But what they don’t realize is that there are a lot of good things that are happening out of virtual and remote work. Okay. Uh, now. I work for a construction company. Uh, and the picture you painted of the offices, one that would require the owner of the building to pay for a pretty substantial renovation renovation.
Our offices were renovated a year or so ago. In fact, our. Office our headquarters office in San Francisco just became the 16th office state of California to earn a well gold star certification, which is all about, you know, uh, sustainability. Uh, the idea that the company, the owner of the building would go in and renovate again, uh, to ensure that there is an elevator that only holds two people voice activated, uh, not without regulation.
Uh, I’ve got to tell you it’s it’s expensive. So I think the likelihood of this being a common future, uh, either relies on regulation or, or it doesn’t happen, uh, for a long time, it’s going to be a long period of time where people decide that they need to make the shift. I think, to interject to comment on that show.
I agree with you. Yes. This is not universal. The article doesn’t pretend it is the case even. Um, it does say that it takes place in 2025, so that’s five years away. Uh, and this particular example is a, is a company, I guess we can breed from words describing it. Yeah. Um, is, uh, you know, as a smaller, newly refurbished building or to themselves.
So that isn’t a universal picture by any means. So this will, this will appear in fits and starts. So it’s not every day, but it will appear some people will do this. Certainly the point about regulation. Yeah, you’re right. Yeah. That th that’s got to be factored into it. So maybe this might not be 20, 25. It might be 20, 28, but I see it.
Definitely. Yeah. And a lot of, uh, contractors, developers and architects have really been focused on sustainability because that’s where they saw the regulation coming. Yeah. Uh, as a result of more people becoming convinced that climate change is a big deal and we have to do something about it. I mean, you know, we’ve been very active in the field of captured carbon, uh, that there’s carbon in the materials that are used to build.
Uh, and how do we reduce that footprint? Uh, we were involved in the introduction of a carbon calculator for construction, uh, and to suddenly shift. Uh, you know, to veer on a new path, uh, to be, uh, virus conscience in building. I think, I don’t know. I just think that’s going to take longer than five years. Uh, I think there’s another issue here to talk about what that, one of the things that you read out from that article.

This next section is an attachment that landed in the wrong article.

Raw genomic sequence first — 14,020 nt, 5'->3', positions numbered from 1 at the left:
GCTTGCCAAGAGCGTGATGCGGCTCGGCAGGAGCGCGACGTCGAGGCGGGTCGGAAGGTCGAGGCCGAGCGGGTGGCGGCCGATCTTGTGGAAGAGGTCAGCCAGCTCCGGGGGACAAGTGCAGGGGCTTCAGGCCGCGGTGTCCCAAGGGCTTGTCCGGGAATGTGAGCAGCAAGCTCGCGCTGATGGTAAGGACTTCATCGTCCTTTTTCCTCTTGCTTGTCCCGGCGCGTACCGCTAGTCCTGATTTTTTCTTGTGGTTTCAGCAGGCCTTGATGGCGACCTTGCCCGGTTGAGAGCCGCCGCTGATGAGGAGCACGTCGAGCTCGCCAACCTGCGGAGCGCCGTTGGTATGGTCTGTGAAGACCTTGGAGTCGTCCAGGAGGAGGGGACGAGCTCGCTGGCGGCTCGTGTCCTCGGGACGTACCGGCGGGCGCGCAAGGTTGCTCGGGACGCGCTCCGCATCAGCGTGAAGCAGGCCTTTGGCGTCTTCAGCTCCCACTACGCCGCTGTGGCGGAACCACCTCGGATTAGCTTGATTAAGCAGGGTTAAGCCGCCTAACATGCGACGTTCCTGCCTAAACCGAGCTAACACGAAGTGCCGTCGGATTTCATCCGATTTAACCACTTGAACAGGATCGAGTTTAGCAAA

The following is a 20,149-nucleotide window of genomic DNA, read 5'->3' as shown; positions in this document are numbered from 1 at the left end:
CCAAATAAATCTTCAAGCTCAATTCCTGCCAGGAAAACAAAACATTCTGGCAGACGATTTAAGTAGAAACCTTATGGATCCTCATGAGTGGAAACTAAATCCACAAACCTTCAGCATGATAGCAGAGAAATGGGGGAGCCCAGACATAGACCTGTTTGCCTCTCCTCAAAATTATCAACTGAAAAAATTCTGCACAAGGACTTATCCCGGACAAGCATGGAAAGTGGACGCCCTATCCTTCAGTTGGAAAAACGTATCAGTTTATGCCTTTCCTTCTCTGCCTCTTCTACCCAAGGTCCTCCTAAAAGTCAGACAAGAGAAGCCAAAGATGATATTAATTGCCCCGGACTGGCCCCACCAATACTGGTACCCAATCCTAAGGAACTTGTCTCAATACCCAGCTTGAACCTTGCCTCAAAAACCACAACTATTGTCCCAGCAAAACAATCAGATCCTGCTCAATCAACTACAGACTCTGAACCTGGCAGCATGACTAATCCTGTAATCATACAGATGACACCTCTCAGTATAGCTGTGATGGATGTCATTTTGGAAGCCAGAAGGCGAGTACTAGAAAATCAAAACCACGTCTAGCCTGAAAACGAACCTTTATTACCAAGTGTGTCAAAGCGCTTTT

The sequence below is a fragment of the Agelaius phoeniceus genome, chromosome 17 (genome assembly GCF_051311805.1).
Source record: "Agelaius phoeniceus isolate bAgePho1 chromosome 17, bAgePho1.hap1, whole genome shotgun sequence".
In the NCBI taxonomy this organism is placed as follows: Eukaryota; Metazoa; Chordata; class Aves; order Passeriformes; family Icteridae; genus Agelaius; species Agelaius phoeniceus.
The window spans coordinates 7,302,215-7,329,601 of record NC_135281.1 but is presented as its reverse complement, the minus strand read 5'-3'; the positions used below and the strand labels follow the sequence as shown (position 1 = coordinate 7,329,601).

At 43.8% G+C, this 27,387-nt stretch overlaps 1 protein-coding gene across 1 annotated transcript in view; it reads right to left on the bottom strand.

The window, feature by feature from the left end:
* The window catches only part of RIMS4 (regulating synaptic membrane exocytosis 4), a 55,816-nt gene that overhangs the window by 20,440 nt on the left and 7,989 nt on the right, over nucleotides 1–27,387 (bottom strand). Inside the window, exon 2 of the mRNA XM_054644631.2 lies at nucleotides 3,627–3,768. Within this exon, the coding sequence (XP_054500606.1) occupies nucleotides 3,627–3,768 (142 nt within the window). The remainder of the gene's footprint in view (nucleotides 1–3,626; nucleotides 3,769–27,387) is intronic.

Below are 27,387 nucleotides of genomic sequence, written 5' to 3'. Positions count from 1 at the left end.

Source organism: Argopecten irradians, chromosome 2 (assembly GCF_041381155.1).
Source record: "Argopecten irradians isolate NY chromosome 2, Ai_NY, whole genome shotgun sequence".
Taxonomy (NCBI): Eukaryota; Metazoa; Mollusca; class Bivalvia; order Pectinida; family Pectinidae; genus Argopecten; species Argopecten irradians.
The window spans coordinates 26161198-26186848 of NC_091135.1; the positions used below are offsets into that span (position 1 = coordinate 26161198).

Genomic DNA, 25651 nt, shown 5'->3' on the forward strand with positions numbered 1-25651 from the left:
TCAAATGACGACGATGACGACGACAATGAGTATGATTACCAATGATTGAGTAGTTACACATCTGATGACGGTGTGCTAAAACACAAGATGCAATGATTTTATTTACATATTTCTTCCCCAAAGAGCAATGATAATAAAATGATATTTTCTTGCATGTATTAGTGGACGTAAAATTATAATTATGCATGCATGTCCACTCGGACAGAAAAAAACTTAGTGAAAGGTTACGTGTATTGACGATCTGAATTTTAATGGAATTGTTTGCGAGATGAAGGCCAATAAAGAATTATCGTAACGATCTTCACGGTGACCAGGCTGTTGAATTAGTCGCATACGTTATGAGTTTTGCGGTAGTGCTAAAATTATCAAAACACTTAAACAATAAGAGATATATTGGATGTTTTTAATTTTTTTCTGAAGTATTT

Well, since she only comes in for meetings, which means the only people she sees are the people she’s meeting with. And the only thing they talk about. Is whatever the meeting was based on now. See, no dive ran an article that said that people are complaining about first of all, too many virtual meetings, things, uh, which this would alleviate.
If he could come have physical meetings and then go back home and sit in front of the computer, that’s fine. But what they’re also missing is the lack of casual conversations and serendipitous encounters in the hallways. Uh, CEO’s are working to find tools that will maintain culture, uh, while they’re also maintaining productivity.
But they shared a survey that found that people are struggling to say stay focused during virtual meetings, which will eventually have an impact on productivity. And, you know, those hallway conversations are important when you’re sitting at your computer in your home and you get up to get coffee, you may pass your, your spouse or your kid that you’re not going to pass somebody in the company that you don’t see very often and have conversation that might lead to an innovation.
Uh, well, to, to add a comment to that, you, you probably right, but it’s going to happen. That will happen. That there will not be those chances to do that. I’m not saying that’s universe. So here’s a good example. Why, uh, in the more of the UK newspapers today, it talked about Schroders one of the big fund managers, uh, based in the UK, but global.
That, uh, they are, uh, they communicated with all our employees worldwide yesterday, Friday that they are literally getting rid of nine to five and not requiring anyone to come into the office at all. Now, not just during the pandemic, when the pandemic end, you do not have to come into the office at all.
So they are. I’m going to allow thousands of staff to carry on working from home in a radical overhaul of its rules as the newspaper describes it. Um, the footsie 100 investment business has become the first major London institution to tell workers they will no longer be required to come into the office five days a week.
So they don’t expect a return to working life. As generations of professionals have previously known it with far more flexibility, you have aware. And when employees do their jobs, the new rules. Oh, we’re unveiled and an internal message to staff and documents on the company’s internet that I mentioned yesterday.
So that, uh, will that be universe? Who knows? I think it says to me those points you made, I don’t disagree with them at all. They are important, but, but we’ll, we will have to find new ways of doing that. So the physical going to the office and having a serendipitous encounters. If Schroeder’s is an example, that’s very unlikely to be a feature, a tool of work of the web.
Oh yeah. I did read one post. I don’t remember where it was from, but they said, you know, the typical hallway conversation in the working remote world is going to require people to find new ways to deliberately repeat the dots. Connected. The loops closed, provide the. Picture put two, two together, whatever metaphor you want to apply here.